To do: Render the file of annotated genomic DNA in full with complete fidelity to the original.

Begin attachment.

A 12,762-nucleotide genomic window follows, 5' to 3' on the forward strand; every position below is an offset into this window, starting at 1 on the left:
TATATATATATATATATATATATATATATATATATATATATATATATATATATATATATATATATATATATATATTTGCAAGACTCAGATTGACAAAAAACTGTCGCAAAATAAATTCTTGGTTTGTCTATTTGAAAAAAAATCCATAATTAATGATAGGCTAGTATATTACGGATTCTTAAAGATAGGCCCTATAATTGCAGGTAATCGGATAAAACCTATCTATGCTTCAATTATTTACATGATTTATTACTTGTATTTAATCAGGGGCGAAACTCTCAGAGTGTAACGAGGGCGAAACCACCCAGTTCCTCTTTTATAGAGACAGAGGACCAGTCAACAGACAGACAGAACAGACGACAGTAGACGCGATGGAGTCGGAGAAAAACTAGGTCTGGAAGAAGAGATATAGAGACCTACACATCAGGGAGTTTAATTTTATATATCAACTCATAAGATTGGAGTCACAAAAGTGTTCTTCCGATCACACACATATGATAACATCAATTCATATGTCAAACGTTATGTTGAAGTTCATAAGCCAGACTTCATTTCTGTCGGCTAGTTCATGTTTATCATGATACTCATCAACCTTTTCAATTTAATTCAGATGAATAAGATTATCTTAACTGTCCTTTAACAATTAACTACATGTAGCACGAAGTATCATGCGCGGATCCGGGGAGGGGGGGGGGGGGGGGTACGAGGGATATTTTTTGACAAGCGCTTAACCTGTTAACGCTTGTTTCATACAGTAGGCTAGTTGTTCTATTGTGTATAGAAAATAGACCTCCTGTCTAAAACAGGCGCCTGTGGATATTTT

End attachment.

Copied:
A 12,762-nucleotide genomic window follows, 5' to 3' on the forward strand; every position below is an offset into this window, starting at 1 on the left:
TATATATATATATATATATATATATATATATATATATATATATATATATATATATATATATATATATATATATATTTGCAAGACTCAGATTGACAAAAAACTGTCGCAAAATAAATTCTTGGTTTGTCTATTTGAAAAAAAATCCATAATTAATGATAGGCTAGTATATTACGGATTCTTAAAGATAGGCCCTATAATTGCAGGTAATCGGATAAAACCTATCTATGCTTCAATTATTTACATGATTTATTACTTGTATTTAATCAGGGGCGAAACTCTCAGAGTGTAACGAGGGCGAAACCACCCAGTTCCTCTTTTATAGAGACAGAGGACCAGTCAACAGACAGACAGAACAGACGACAGTAGACGCGATGGAGTCGGAGAAAAACTAGGTCTGGAAGAAGAGATATAGAGACCTACACATCAGGGAGTTTAATTTTATATATCAACTCATAAGATTGGAGTCACAAAAGTGTTCTTCCGATCACACACATATGATAACATCAATTCATATGTCAAACGTTATGTTGAAGTTCATAAGCCAGACTTCATTTCTGTCGGCTAGTTCATGTTTATCATGATACTCATCAACCTTTTCAATTTAATTCAGATGAATAAGATTATCTTAACTGTCCTTTAACAATTAACTACATGTAGCACGAAGTATCATGCGCGGATCCGGGGAGGGGGGGGGGGGGGGGTACGAGGGATATTTTTTGACAAGCGCTTAACCTGTTAACGCTTGTTTCATACAGTAGGCTAGTTGTTCTATTGTGTATAGAAAATAGACCTCCTGTCTAAAACAGGCGCCTGTGGATATTTT